Note: This is the third article of a 4-part series on compensation practices for small companies. In this series Margaret O’Hanlon shows how a small company typically deals with compensation, discussing each of a few key practices and what problems these may create as the company grows. She offers her insights on how to improve these practices to avoid difficulties as the company expands from under 100 employees to 1,000. Each installment of the series will be published on successive Tuesdays. Links to the previous sections are here.
“An appropriate application of ingenuity;” that’s a great way to describe how you’d be handling employee communications when you are leading a small or mid-sized company. And really, is there any other way a human resources professional could manage compensation communications when she or he is running an overwhelmed one-person office?
One thing I can tell you is that you should grade every communication you send as the “good, better or best” way of handling pay transparency. Given your limited resources, you need to be candid with yourself about what you really did pull off, and how much more communication would actually have been needed to be as effective as possible.
Whether or not you plan to deliver those “best practices” communications, it’s crucial to be truthful about what you’ve really accomplished. So many companies sour on compensation communications early, thinking they are having no influence on employees. It’s more strategic to realize that if you can’t put enough effort into compensation communications, your communications are simply notifying employees of news (think government notification of Social Security benefits) and you really can’t expect them to change their views or act any differently as result.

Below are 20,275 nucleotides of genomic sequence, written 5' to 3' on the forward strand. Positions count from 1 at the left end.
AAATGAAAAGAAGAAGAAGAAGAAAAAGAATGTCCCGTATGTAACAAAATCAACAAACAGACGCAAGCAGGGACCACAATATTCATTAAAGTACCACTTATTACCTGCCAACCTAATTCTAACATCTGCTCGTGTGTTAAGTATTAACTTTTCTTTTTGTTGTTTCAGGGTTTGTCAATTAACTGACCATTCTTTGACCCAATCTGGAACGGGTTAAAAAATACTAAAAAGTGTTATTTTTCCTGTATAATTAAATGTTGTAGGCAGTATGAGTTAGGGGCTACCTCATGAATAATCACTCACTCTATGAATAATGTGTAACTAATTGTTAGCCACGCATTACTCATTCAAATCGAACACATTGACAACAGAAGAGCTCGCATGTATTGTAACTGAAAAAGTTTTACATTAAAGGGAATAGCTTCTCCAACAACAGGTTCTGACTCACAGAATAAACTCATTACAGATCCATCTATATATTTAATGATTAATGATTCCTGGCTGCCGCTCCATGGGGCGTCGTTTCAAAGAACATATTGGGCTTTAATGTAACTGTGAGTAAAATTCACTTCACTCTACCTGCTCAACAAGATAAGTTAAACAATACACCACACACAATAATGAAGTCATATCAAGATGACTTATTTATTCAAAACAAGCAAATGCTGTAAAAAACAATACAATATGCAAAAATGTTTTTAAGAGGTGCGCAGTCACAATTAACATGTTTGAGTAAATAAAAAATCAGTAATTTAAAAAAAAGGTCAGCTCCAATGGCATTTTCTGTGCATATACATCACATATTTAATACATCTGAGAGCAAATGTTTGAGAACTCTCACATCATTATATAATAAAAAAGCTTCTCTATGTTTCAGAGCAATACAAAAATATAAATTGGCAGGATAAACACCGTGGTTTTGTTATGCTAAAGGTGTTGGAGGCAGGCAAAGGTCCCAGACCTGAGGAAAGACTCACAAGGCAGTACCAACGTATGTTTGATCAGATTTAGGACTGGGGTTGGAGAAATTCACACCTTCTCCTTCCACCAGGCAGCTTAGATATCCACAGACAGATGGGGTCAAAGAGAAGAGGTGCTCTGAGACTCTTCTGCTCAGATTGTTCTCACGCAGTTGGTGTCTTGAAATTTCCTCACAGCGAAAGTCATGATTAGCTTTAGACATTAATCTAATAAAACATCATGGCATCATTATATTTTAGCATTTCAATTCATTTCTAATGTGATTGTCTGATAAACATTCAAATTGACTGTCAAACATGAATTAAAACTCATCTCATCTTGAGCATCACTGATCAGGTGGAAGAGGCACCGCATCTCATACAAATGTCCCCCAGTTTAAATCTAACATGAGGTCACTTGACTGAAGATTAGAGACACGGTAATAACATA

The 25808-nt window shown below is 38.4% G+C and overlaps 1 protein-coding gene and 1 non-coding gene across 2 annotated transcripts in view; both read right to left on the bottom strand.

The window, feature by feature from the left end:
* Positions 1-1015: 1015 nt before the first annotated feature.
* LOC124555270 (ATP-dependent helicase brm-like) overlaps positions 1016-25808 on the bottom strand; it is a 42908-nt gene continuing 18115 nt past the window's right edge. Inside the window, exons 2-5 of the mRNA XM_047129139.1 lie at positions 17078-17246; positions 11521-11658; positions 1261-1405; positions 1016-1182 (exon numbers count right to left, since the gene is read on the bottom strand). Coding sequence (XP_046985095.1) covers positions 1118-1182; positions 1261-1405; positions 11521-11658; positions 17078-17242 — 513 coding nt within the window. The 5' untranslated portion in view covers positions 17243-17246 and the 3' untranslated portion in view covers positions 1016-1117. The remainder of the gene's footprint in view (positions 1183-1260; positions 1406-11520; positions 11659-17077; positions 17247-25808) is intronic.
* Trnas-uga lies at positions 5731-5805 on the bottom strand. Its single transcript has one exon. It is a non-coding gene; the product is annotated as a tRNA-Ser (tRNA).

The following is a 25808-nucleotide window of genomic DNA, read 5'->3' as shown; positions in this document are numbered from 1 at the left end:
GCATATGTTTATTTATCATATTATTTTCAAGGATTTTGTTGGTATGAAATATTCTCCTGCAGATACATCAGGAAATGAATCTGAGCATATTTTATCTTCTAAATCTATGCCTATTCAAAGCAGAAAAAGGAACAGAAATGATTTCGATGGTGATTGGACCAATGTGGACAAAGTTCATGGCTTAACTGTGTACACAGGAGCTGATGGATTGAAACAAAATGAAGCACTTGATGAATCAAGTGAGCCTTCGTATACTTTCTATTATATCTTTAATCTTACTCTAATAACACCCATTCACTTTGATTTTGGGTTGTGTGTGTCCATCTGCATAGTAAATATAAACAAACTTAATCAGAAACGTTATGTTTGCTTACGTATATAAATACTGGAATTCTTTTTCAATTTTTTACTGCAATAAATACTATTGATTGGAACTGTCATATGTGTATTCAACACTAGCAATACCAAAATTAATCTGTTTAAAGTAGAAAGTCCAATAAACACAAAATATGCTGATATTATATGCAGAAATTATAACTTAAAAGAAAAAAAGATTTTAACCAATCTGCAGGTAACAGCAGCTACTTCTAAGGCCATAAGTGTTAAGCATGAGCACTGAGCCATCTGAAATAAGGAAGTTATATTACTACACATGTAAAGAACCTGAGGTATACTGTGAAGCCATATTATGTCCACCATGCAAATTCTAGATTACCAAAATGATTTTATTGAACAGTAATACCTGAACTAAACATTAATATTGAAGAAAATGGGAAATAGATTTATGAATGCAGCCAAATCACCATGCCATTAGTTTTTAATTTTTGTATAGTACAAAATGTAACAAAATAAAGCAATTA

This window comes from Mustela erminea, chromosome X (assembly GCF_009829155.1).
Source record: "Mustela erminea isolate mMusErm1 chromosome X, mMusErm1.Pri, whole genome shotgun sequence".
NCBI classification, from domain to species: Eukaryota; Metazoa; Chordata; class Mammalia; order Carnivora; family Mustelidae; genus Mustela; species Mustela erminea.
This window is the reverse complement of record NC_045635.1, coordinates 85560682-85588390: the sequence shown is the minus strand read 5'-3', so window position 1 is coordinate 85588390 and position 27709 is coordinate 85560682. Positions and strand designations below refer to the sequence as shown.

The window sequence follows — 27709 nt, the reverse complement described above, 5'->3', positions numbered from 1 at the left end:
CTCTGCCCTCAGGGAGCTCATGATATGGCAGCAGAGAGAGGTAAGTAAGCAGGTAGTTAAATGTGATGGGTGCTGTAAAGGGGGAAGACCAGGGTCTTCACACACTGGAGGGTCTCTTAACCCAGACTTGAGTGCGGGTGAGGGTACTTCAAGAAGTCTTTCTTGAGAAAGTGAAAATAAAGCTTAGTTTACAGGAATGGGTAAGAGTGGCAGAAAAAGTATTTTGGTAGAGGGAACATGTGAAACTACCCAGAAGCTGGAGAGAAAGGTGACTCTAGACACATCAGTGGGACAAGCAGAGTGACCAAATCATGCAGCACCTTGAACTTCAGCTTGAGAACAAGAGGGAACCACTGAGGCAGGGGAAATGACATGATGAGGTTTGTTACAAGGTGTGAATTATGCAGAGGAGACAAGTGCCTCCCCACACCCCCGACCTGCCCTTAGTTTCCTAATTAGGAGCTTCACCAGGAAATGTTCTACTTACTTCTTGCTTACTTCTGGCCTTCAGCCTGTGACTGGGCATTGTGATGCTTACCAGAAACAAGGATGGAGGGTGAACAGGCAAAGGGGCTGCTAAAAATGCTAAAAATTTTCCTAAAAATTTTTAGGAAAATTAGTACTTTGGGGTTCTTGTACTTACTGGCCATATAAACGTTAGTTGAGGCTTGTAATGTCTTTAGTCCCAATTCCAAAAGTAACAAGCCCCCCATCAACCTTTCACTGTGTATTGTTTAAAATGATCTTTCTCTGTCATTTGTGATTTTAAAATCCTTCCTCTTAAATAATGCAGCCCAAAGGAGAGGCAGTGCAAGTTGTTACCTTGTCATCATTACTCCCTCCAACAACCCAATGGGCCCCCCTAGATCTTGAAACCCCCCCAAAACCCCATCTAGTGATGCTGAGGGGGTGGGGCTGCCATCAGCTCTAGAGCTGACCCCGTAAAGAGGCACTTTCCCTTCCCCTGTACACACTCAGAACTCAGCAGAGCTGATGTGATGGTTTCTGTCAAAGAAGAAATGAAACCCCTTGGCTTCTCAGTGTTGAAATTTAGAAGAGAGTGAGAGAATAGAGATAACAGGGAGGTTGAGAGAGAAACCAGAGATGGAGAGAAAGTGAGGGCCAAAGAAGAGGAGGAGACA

Being candid with yourself will help you envision what you really would need to do in order to change employee views or behavior, which will give you a sense of the steps and resources that should go into a more effective plan. You know, the plan that you’ll execute when you have more time and resources, and are not just running on ingenuity.
At the same time, you don’t want to let yourself off the hook too easily, so the following is a list of the four communication steps that are considered best practices both for companies of fewer than 100 and for those growing toward 500 employees. In other words, the kinds of communications that should be considered best practices in the case about Healthy Gadgets medical device company that we’ve been following in the last two articles of this “Growing a Healthy Compensation Program” series.
1. HR “branded” templates
Set up templates for emails and email attachments that have a “look” that employees can come to identify as HR’s. It’s so easy to do by adapting existing samples — if you’re not handy — or by having some fun using a DIY approach. There will be so much payoff, with such a reasonable investment, to having your communications look different than the tsunami of other company communications they receive. Here’s a place to start and a service provider that I really like to use. Create PowerPoint templates that you’ll use for email attachments of in-house documents, and cut and paste the visual elements you choose to identify the department into the emails you send. Select them to look different from (but coordinated with) your company’s branded templates — because they should distinguish HR as a unique information source.